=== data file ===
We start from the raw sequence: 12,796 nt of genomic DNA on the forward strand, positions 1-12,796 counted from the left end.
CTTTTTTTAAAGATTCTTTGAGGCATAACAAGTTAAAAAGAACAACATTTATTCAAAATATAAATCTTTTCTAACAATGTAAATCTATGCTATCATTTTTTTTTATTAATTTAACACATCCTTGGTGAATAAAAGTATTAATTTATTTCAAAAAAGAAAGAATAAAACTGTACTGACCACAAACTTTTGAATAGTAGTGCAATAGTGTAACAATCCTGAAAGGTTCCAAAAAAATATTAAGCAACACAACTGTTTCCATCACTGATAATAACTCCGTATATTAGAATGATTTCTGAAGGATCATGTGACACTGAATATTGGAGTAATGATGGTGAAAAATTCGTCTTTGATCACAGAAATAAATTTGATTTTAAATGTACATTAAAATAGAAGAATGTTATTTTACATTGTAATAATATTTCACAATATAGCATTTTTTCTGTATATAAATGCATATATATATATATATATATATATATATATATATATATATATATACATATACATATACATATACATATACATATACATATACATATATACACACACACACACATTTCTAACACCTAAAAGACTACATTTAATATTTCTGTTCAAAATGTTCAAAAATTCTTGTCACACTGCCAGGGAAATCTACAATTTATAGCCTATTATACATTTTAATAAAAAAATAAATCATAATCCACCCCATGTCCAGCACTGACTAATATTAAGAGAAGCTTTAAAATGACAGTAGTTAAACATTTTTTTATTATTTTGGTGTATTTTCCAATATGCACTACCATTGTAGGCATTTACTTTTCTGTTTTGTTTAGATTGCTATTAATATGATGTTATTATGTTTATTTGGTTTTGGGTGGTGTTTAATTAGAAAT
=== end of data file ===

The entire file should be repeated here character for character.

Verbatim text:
We start from the raw sequence: 12,796 nt of genomic DNA on the forward strand, positions 1-12,796 counted from the left end.
CTTTTTTTAAAGATTCTTTGAGGCATAACAAGTTAAAAAGAACAACATTTATTCAAAATATAAATCTTTTCTAACAATGTAAATCTATGCTATCATTTTTTTTTATTAATTTAACACATCCTTGGTGAATAAAAGTATTAATTTATTTCAAAAAAGAAAGAATAAAACTGTACTGACCACAAACTTTTGAATAGTAGTGCAATAGTGTAACAATCCTGAAAGGTTCCAAAAAAATATTAAGCAACACAACTGTTTCCATCACTGATAATAACTCCGTATATTAGAATGATTTCTGAAGGATCATGTGACACTGAATATTGGAGTAATGATGGTGAAAAATTCGTCTTTGATCACAGAAATAAATTTGATTTTAAATGTACATTAAAATAGAAGAATGTTATTTTACATTGTAATAATATTTCACAATATAGCATTTTTTCTGTATATAAATGCATATATATATATATATATATATATATATATATATATATATATATACATATACATATACATATACATATACATATACATATACATATATACACACACACACACATTTCTAACACCTAAAAGACTACATTTAATATTTCTGTTCAAAATGTTCAAAAATTCTTGTCACACTGCCAGGGAAATCTACAATTTATAGCCTATTATACATTTTAATAAAAAAATAAATCATAATCCACCCCATGTCCAGCACTGACTAATATTAAGAGAAGCTTTAAAATGACAGTAGTTAAACATTTTTTTATTATTTTGGTGTATTTTCCAATATGCACTACCATTGTAGGCATTTACTTTTCTGTTTTGTTTAGATTGCTATTAATATGATGTTATTATGTTTATTTGGTTTTGGGTGGTGTTTAATTAGAAAT